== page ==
The United States Federal Acquisition Regulation Council (FAR) has finalized a rule prohibiting government agencies from using Kaspersky Lab’s products, Vedomosti writes. The rule took effect on September 10, when a temporary ban introduced on October 1, 2018, has become permanent.
The Russian multinational cybersecurity and anti-virus provider began to face troubles in the U.S. in 2017, when the Department of Homeland Security had become suspicious that the company cooperated with Russian intelligence services and barred government bodies from using Kaspersky’s tools.
The restriction was described as temporary but now a permanent ban on Kaspersky Lab’s products has been imposed, says Alexander Pakhomov, managing partner at Law and Business firm, adding that the prohibition would remain in place until the FAR Council lifted it.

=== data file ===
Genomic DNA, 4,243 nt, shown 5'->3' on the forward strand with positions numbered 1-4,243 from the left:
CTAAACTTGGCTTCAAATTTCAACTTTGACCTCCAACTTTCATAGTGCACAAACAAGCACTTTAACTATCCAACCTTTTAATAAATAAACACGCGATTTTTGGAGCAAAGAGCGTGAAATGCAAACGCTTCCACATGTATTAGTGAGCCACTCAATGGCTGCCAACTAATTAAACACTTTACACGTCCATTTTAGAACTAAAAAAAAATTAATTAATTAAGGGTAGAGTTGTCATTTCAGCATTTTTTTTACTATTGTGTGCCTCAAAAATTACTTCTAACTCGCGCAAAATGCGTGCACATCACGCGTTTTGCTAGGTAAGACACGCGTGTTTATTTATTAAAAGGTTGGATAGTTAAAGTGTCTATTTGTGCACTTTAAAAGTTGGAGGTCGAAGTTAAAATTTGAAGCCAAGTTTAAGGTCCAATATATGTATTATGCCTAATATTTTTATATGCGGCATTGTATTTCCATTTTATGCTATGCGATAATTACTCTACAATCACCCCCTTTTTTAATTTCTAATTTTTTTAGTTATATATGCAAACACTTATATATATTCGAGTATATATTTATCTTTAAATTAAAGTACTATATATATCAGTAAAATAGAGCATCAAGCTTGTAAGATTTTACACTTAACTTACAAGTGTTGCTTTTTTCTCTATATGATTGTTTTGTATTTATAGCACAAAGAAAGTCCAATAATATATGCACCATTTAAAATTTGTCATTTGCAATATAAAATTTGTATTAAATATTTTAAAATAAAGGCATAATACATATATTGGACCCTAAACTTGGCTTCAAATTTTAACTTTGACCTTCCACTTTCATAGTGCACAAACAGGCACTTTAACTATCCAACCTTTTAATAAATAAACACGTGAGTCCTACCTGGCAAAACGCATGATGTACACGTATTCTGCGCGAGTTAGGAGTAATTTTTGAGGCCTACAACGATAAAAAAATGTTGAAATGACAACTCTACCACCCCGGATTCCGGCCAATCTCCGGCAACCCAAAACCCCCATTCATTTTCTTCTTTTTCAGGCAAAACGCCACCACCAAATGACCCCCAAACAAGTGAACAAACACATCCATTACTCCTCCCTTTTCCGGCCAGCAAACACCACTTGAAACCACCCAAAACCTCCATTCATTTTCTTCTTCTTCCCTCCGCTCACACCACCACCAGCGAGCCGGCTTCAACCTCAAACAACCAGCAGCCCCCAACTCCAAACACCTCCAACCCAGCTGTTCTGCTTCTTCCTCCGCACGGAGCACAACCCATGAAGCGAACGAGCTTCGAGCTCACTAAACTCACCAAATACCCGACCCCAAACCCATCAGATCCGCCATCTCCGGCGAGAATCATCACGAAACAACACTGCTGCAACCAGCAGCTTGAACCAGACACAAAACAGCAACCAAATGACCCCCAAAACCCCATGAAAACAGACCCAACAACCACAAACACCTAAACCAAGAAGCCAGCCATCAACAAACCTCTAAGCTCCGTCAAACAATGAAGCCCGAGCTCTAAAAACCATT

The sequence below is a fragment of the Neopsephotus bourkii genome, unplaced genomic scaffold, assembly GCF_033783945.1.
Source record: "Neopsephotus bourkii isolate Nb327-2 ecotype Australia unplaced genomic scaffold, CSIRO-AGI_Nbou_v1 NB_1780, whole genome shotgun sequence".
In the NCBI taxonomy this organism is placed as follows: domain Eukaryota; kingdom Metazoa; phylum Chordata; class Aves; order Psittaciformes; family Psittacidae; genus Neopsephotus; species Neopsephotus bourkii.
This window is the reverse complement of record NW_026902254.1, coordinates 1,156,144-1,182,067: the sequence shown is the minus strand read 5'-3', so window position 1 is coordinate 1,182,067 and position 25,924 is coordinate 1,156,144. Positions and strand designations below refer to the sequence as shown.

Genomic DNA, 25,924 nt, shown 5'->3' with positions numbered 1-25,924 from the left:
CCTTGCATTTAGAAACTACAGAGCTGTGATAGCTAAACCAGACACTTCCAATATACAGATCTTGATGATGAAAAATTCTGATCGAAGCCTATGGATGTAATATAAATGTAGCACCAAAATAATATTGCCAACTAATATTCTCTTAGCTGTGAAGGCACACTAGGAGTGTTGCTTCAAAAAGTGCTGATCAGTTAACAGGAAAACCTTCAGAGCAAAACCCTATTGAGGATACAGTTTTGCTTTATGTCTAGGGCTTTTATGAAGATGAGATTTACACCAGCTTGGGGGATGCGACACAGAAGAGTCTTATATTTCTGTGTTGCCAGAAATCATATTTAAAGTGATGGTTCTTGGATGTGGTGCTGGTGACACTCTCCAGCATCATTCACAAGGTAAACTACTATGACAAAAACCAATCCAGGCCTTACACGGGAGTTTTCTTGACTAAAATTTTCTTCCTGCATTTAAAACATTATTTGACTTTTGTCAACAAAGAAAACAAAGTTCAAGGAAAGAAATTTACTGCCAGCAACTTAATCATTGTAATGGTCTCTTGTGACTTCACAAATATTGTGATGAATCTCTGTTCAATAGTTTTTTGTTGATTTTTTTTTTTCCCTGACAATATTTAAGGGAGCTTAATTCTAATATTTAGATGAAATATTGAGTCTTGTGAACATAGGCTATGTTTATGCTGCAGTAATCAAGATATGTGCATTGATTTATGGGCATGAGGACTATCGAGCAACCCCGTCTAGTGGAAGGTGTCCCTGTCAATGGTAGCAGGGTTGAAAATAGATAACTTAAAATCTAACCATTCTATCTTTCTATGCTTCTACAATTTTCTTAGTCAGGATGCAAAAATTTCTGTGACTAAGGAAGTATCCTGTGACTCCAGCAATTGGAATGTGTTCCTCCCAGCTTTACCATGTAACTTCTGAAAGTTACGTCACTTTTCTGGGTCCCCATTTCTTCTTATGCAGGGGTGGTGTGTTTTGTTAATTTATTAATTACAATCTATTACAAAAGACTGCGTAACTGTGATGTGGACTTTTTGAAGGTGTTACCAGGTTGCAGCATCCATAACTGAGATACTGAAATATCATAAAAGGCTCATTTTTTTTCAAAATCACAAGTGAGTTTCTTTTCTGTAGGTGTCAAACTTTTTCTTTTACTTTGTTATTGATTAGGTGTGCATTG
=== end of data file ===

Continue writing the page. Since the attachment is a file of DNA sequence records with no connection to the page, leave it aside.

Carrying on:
Kaspersky Lab tried to fight the temporary ban through an appeal but in May 2018, a DC court rejected both of the company’s lawsuits. What’s more, this decision was upheld by a court of appeal. Furthermore, Pakhomov pointed out that there are no judicial precedents of removing restrictions that the U.S. imposed for political and national security reasons.
The company does not intend to contest the ban on cooperation with U.S. government agencies, Public Affairs Vice President for Kaspersky Lab Anton Shingarev said. This prohibition is purely politically motivated and it is pointless going to court to file appeals against it, he explained. The decision will be revoked once the political situation changes, Shingarev emphasized.
In 2018, Kaspersky Lab’s sales in North America saw a 25-percent decline, which the company attributed to the complicated geopolitical situation. However, Kaspersky continues its activities on the American market, which it still considers to be the most important one, Shingarev pointed out.